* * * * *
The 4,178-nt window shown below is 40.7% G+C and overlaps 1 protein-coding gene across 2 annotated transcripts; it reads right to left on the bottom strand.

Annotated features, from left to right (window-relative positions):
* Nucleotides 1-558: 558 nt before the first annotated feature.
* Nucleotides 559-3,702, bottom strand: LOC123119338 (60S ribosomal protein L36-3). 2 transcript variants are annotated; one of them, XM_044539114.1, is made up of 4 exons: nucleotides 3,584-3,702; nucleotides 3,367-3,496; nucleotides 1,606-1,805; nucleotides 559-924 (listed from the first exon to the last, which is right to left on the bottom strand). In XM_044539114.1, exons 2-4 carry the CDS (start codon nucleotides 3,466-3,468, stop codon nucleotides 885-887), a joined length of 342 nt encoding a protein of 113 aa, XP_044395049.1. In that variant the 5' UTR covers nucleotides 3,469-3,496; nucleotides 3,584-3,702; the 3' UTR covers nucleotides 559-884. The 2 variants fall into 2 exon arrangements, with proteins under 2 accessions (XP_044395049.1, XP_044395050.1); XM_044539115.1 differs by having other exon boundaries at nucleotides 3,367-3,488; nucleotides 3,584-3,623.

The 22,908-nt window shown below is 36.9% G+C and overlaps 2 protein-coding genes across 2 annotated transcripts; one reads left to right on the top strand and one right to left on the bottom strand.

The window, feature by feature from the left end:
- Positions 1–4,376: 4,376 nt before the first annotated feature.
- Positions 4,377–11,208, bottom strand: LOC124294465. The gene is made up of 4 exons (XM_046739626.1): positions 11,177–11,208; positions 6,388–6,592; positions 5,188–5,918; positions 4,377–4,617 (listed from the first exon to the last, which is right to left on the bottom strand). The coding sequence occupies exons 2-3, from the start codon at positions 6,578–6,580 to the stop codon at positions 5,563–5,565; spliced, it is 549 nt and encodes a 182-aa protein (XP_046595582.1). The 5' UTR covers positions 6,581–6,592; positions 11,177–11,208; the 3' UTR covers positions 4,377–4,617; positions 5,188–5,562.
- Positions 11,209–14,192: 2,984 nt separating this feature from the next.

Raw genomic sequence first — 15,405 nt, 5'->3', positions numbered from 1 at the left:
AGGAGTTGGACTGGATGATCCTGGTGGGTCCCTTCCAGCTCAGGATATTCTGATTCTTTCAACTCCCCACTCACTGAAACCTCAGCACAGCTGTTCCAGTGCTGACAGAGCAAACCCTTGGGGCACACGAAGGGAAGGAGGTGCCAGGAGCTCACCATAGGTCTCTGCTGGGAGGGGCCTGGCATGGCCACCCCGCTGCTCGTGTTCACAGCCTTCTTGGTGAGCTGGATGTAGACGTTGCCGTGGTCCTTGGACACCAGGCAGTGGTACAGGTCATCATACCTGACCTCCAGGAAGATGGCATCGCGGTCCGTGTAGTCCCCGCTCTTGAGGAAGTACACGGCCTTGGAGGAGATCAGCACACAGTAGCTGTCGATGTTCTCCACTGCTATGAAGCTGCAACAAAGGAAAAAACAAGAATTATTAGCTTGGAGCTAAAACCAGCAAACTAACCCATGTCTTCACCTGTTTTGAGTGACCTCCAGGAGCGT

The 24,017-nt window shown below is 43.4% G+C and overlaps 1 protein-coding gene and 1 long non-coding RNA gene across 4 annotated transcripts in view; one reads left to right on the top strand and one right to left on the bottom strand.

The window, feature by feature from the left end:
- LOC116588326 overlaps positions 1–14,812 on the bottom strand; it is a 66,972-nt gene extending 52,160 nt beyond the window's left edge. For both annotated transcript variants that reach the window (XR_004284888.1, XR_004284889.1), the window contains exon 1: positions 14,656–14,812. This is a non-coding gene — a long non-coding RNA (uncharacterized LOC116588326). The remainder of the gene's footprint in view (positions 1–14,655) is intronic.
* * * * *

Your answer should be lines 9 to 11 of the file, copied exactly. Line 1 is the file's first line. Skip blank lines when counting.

- Positions 11,209–14,192: 2,984 nt separating this feature from the next.

Raw genomic sequence first — 15,405 nt, 5'->3', positions numbered from 1 at the left:
AGGAGTTGGACTGGATGATCCTGGTGGGTCCCTTCCAGCTCAGGATATTCTGATTCTTTCAACTCCCCACTCACTGAAACCTCAGCACAGCTGTTCCAGTGCTGACAGAGCAAACCCTTGGGGCACACGAAGGGAAGGAGGTGCCAGGAGCTCACCATAGGTCTCTGCTGGGAGGGGCCTGGCATGGCCACCCCGCTGCTCGTGTTCACAGCCTTCTTGGTGAGCTGGATGTAGACGTTGCCGTGGTCCTTGGACACCAGGCAGTGGTACAGGTCATCATACCTGACCTCCAGGAAGATGGCATCGCGGTCCGTGTAGTCCCCGCTCTTGAGGAAGTACACGGCCTTGGAGGAGATCAGCACACAGTAGCTGTCGATGTTCTCCACTGCTATGAAGCTGCAACAAAGGAAAAAACAAGAATTATTAGCTTGGAGCTAAAACCAGCAAACTAACCCATGTCTTCACCTGTTTTGAGTGACCTCCAGGAGCGT